The Olympic flame is a symbol reminiscent of the Ancient Olympic Games, in which a sacred flame burned at the altar of Zeus throughout the Olympic Games. The flame was first used at the modern Olympics in Amsterdam in 1928, and again was lit throughout the 1932 Los Angeles Olympics, but this marked the last time the flame was kindled at the site of the Games.
In 1936, Carl Diem, chairman of the organizing committee for the Berlin Olympics, proposed the idea of lighting the flame at Ancient Olympia, and transporting it to Berlin via a torch relay. This was done and has been repeated at every Olympics since.
The flame for the Olympic Games is lit in the altis of the Ancient Olympic stadium at Ancient Olympia, on the Greek Peloponnesus. The flame is lit during a ceremony by women dressed in robes similar to those worn by the ancient Greeks. The flame is lit naturally by the rays of the sun at Olympia, reflected off a curved mirror, and the high priestess then presents the torch to the first relay runner.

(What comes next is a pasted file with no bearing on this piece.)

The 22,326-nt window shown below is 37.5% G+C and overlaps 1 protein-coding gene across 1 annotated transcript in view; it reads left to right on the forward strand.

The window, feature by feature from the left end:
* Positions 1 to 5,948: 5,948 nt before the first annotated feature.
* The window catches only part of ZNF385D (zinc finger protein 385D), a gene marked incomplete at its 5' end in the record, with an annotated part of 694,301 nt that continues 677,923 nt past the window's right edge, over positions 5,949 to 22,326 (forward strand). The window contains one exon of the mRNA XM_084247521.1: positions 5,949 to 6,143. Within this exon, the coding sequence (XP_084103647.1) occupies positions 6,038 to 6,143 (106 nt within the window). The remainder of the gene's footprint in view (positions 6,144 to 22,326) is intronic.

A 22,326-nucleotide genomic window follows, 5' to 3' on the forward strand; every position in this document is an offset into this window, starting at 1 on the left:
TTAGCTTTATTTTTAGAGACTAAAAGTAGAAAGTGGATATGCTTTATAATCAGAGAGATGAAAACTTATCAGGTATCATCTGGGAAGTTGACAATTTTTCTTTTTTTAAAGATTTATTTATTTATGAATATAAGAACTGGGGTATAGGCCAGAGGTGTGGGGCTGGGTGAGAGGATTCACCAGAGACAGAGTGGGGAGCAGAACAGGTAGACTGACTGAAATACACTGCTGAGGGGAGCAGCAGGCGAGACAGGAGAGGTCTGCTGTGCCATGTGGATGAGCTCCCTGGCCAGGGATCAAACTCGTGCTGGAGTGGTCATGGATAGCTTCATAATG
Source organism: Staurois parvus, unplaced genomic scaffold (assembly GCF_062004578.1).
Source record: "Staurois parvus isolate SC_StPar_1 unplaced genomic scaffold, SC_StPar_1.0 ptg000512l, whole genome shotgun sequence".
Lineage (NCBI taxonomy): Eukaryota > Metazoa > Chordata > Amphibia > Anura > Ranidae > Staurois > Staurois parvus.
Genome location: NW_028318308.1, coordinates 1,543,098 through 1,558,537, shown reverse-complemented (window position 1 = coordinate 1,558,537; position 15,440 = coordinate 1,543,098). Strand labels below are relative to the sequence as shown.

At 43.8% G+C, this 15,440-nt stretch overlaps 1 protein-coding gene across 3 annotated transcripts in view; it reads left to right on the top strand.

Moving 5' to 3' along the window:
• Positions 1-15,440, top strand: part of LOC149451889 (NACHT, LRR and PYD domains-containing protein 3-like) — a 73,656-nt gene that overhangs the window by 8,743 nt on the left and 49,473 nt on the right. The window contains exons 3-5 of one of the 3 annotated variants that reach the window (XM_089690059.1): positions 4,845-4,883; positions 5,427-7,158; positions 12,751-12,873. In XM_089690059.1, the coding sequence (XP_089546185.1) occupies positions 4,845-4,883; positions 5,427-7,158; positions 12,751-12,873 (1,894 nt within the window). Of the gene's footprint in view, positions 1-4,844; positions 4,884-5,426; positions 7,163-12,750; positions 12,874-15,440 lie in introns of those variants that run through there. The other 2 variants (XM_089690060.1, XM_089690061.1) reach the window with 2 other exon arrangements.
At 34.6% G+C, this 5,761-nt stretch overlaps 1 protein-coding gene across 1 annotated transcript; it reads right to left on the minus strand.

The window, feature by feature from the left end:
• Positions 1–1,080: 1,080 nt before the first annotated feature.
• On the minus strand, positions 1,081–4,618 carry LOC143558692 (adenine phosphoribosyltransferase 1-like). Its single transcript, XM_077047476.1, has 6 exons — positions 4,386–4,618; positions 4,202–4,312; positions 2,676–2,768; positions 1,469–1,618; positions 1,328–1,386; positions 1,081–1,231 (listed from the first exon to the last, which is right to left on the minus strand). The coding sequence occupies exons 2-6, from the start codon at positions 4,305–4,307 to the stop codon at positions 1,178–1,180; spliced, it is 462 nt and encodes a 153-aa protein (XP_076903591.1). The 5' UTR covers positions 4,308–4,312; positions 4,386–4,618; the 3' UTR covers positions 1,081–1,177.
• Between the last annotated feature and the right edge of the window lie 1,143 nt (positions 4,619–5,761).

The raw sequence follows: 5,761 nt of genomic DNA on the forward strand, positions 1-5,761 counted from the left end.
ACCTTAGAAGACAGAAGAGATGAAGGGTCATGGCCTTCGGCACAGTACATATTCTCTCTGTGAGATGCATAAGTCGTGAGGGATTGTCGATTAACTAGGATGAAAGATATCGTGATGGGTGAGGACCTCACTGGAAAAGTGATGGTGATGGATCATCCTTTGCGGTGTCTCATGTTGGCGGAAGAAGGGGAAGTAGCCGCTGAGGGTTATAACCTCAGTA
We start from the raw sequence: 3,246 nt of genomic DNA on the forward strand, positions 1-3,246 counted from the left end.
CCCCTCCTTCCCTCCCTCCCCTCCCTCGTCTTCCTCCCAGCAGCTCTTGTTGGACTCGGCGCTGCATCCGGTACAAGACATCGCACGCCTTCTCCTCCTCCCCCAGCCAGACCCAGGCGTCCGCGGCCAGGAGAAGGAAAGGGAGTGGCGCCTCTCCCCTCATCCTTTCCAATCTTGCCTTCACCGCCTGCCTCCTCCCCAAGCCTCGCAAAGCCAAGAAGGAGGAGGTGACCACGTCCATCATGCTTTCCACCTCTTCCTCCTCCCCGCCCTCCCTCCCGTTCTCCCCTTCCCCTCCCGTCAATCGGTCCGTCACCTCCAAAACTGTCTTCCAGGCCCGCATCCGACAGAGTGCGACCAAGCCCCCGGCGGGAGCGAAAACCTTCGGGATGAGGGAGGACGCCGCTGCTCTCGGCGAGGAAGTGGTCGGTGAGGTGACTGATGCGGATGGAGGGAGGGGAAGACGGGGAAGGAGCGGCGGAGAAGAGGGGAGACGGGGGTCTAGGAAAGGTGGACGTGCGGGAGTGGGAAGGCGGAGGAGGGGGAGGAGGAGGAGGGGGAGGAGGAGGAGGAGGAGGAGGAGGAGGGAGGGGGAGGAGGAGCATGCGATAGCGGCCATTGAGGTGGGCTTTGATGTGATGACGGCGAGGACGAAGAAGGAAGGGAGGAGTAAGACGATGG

The flame for the Olympic Winter Games has not always been lit in Olympia. In 1952 and 1960 the flame for the Olympic Winter Games was lit at the hearth of Sondre Nordheim, the father of modern skiing, at his ancient home in Morgedal, Norway. In 1956 it was lit at the Temple of Jupiter in Rome for the Games in Cortina d’Ampezzo, Italy. Since 1964, the flame for the Olympic Winter Games has also been lit in Ancient Olympia. In 1994, a second, unofficial flame was lit in Morgedal for the Lillehammer Olympics, which greatly upset the Greeks, who claim proprietary rights to the Olympic flame.